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When we invest, we're generally looking for stocks that outperform the market average. And the truth is, you can make significant gains if you buy good quality businesses at the right price. For example, long term Aperam S.A. (AMS:APAM) shareholders have enjoyed a 44% share price rise over the last half decade, well in excess of the market return of around 29% (not including dividends).
While the efficient markets hypothesis continues to be taught by some, it has been proven that markets are over-reactive dynamic systems, and investors are not always rational. One imperfect but simple way to consider how the market perception of a company has shifted is to compare the change in the earnings per share (EPS) with the share price movement.
During the last half decade, Aperam became profitable. That's generally thought to be a genuine positive, so we would expect to see an increasing share price. Given that the company made a profit three years ago, but not five years ago, it is worth looking at the share price returns over the last three years, too. We can see that the Aperam share price is down 19% in the last three years. In the same period, EPS is up 19% per year. So there seems to be a mismatch between the positive EPS growth and the change in the share price, which is down -7.0% per year.
The image below shows how EPS has tracked over time (if you click on the image you can see greater detail).
Dive deeper into Aperam's key metrics by checking this interactive graph of Aperam's earnings, revenue and cash flow.
What About Dividends?
When looking at investment returns, it is important to consider the difference between total shareholder return (TSR) and share price return. The TSR is a return calculation that accounts for the value of cash dividends (assuming that any dividend received was reinvested) and the calculated value of any discounted capital raisings and spin-offs. So for companies that pay a generous dividend, the TSR is often a lot higher than the share price return. We note that for Aperam the TSR over the last 5 years was 60%, which is better than the share price return mentioned above. This is largely a result of its dividend payments!
A Different Perspective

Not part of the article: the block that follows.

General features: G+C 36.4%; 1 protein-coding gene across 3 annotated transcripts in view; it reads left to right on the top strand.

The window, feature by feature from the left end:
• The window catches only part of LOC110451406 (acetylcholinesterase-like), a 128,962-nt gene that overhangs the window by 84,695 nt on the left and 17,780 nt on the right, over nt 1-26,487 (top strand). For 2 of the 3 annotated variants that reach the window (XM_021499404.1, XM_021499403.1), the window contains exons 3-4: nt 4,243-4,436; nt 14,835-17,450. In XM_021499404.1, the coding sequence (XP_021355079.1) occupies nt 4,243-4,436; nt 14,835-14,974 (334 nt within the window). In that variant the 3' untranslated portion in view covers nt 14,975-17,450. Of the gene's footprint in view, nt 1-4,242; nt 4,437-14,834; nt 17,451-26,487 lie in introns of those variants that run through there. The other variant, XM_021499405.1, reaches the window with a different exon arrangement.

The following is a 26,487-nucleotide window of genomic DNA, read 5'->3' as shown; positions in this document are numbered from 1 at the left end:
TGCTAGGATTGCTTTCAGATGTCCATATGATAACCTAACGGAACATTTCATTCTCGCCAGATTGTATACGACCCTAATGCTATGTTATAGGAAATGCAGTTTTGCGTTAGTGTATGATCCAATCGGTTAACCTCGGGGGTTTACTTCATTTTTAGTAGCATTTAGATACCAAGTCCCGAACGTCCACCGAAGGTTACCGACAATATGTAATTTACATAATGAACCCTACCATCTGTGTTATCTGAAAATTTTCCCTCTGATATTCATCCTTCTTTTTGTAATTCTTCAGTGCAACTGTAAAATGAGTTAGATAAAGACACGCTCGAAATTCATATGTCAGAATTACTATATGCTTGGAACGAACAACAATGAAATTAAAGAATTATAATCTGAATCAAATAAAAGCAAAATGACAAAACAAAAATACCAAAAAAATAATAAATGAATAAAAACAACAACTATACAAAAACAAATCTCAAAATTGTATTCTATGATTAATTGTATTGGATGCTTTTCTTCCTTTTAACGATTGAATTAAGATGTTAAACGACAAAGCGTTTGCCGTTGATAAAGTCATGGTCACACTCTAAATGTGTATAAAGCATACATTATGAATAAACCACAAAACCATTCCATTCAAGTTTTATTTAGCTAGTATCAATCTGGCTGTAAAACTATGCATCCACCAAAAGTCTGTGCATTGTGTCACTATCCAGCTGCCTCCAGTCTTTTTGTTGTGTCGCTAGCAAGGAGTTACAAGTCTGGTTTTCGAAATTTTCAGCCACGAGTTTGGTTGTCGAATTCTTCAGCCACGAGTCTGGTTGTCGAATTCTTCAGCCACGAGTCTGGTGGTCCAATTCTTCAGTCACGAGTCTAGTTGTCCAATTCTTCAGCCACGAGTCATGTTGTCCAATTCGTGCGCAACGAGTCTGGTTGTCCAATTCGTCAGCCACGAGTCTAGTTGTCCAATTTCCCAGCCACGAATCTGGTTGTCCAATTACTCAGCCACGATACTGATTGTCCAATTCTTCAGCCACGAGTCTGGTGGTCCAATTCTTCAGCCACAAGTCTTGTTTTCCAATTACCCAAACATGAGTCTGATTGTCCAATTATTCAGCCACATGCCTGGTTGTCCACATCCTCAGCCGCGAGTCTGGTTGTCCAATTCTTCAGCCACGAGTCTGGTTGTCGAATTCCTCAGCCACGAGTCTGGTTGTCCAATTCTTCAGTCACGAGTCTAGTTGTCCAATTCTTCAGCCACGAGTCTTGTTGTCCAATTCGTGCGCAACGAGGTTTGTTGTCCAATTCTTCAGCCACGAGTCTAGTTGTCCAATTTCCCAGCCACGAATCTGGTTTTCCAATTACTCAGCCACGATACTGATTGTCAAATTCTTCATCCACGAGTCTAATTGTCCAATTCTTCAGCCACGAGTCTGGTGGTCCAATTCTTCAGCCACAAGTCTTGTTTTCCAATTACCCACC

Investors in Aperam had a tough year, with a total loss of 29% (including dividends), against a market gain of about 9.1%. However, keep in mind that even the best stocks will sometimes underperform the market over a twelve month period. On the bright side, long term shareholders have made money, with a gain of 9.8% per year over half a decade. If the fundamental data continues to indicate long term sustainable growth, the current sell-off could be an opportunity worth considering. Keeping this in mind, a solid next step might be to take a look at Aperam's dividend track record. This free interactive graph is a great place to start.
If you are like me, then you will not want to miss this free list of growing companies that insiders are buying.
Please note, the market returns quoted in this article reflect the market weighted average returns of stocks that currently trade on NL exchanges.
We aim to bring you long-term focused research analysis driven by fundamental data. Note that our analysis may not factor in the latest price-sensitive company announcements or qualitative material.
If you spot an error that warrants correction, please contact the editor at firstname.lastname@example.org. This article by Simply Wall St is general in nature. It does not constitute a recommendation to buy or sell any stock, and does not take account of your objectives, or your financial situation. Simply Wall St has no position in the stocks mentioned. Thank you for reading.